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What The Avengers can teach you about writing

May 4, 2012 1 comment

Facing a writer’s block the size of Galactus? Flummoxed by a project as tricky as Loki? Perhaps my new piece for Ragan.com, excerpted below, can help:

As a writer, you probably think your job doesn’t share too much in common with the work of a team of spandex-clad super-beings who protect the world against megalomaniacal trickster fiends. And most likely, you’re 90 percent right (give or take your comfort with spandex).

Believe it or not, we can all learn a few things from “The Avengers.” With Marvel Comics’ premier supergroup hitting American movie theaters on May 4, those lessons are front and center. Here are a few nuggets of professional advice courtesy of Earth’s Mightiest Heroes.

To discover these world-and-prose-saving tips from Captain America, Iron Man, The Hulk, and more, continue reading at Ragan’s PR Daily.

5 copywriting tools that have nothing to do with copywriting

January 20, 2012 Leave a comment

So, your website is rocking a pristine design, and your search engine optimization has been fine-tuned to perfection (mostly). Now all you need is the scintillating content that’ll convert visitors into customers and customers into advocates.

But cranking out crisp, engaging copy every day isn’t easy (at least, not until SEO-generating algorithms gain sentience and take over the planet). Every content creator stumbles into a rut now and then.

Often, the trick to revivifying your writerly instincts is as simple as changing your perspective. Think of it like mental crop rotation—mixing up your creative nutrients to keep your brain matter fertile. Here are a few tools I use to stay sharp.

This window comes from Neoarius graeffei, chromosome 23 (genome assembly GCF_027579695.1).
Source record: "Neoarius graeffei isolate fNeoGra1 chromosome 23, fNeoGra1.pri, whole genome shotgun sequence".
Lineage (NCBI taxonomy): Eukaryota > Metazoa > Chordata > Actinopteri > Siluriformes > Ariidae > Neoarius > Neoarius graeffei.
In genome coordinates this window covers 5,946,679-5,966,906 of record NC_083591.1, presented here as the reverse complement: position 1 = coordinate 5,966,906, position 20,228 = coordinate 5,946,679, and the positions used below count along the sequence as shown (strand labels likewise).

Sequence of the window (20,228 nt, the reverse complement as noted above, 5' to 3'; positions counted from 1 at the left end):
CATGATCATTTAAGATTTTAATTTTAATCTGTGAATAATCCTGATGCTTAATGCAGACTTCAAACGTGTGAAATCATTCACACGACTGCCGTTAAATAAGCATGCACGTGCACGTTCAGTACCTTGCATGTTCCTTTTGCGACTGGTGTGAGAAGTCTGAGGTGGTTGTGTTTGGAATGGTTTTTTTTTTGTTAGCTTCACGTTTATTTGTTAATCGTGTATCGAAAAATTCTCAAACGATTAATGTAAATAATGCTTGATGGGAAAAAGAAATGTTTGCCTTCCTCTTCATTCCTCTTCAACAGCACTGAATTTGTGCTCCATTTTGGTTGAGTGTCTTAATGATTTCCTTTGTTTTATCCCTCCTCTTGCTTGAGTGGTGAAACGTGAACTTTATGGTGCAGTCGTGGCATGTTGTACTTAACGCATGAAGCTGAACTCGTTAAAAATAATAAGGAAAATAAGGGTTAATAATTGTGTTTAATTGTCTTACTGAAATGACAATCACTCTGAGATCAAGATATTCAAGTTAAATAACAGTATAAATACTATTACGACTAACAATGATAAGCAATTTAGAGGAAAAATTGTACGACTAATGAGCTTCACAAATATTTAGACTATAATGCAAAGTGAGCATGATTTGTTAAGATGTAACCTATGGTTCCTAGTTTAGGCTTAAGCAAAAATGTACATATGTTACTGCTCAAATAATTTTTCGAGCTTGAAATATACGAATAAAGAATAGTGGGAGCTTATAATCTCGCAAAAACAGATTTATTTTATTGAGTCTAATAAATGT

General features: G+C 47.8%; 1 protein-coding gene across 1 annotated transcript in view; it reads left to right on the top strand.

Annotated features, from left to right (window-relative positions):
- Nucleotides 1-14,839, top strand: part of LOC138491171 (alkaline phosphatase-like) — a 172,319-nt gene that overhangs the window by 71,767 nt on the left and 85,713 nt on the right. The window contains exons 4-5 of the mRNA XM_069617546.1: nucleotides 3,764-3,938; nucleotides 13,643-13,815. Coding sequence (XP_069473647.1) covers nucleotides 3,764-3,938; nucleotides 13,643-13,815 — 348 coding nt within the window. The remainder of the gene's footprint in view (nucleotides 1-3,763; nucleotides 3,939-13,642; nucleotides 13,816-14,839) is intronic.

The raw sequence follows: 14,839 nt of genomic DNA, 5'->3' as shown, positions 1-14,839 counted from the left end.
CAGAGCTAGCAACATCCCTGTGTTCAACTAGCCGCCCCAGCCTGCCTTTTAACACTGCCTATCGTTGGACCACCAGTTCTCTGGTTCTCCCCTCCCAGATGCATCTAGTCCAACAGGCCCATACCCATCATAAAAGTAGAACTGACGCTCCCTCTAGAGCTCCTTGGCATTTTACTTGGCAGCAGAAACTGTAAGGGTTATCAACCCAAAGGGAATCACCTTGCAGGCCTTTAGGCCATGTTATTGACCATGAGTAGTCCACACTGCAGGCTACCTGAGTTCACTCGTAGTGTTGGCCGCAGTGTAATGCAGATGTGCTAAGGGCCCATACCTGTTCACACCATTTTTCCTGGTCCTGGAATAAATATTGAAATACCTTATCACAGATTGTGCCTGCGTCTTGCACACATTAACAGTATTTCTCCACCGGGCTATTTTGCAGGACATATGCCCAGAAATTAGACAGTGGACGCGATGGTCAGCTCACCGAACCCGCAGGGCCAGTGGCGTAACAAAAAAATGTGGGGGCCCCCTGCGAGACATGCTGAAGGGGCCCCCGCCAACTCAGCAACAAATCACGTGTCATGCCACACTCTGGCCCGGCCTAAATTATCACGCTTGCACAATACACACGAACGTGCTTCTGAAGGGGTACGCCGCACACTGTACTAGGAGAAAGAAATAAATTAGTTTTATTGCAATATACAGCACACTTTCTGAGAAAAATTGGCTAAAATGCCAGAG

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How the biggest risk of my life paid off

December 7, 2011 Leave a comment

On February 24 of this year, I left my job.

I wasn’t a casualty of the economy, and I wasn’t decamping for a better position (not immediately, at least). I left because I was worn out by a job I wasn’t suited for, in a line of work I didn’t want to pursue long-term. I left because months of trying to maneuver into a more satisfying role—either internally or externally—had come up empty, and because my existing role was a big reason behind that futility. I wasn’t learning the sort of skills I desired.

I was approaching my 30th birthday, with a resume that looked nothing like the person I wanted to be. And the longer I stuck around, the longer that ersatz resume got, the deeper that false impression sunk in. I needed to make a change. I needed to take a risk. Even if that meant giving up a steady, well-paying job and plunging into the lousiest labor market in years.

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AOL’s Patch, HBR, and sustainable local journalism

August 24, 2011 Leave a comment

Last week, Maxwell Wessel posted an entry on the Harvard Business Review’s blog network critiquing AOL’s strategy for Patch, an experiment in local news aggregation that is currently a rather high-profile drain on the company’s coffers. I appreciate the thesis of the post: that rather than ignore or discard Patch, AOL should invest in it more intelligently.

What bugs me is that Wessel mentions the ostensible purpose of Patch—the gathering and reporting of news—exactly twice, both times subtly disparaging it. First, in characterizing Patch’s modus operandi:

“Patch’s current business model is unsustainable. Patch is building a network of journalists and salespeople, and it’s costing the company a lot. This is not the way to build a disruptive business and it’s an open question as to whether Patch must grow this way to win in local news. Patch doesn’t need to be spending money this way to win in the space.”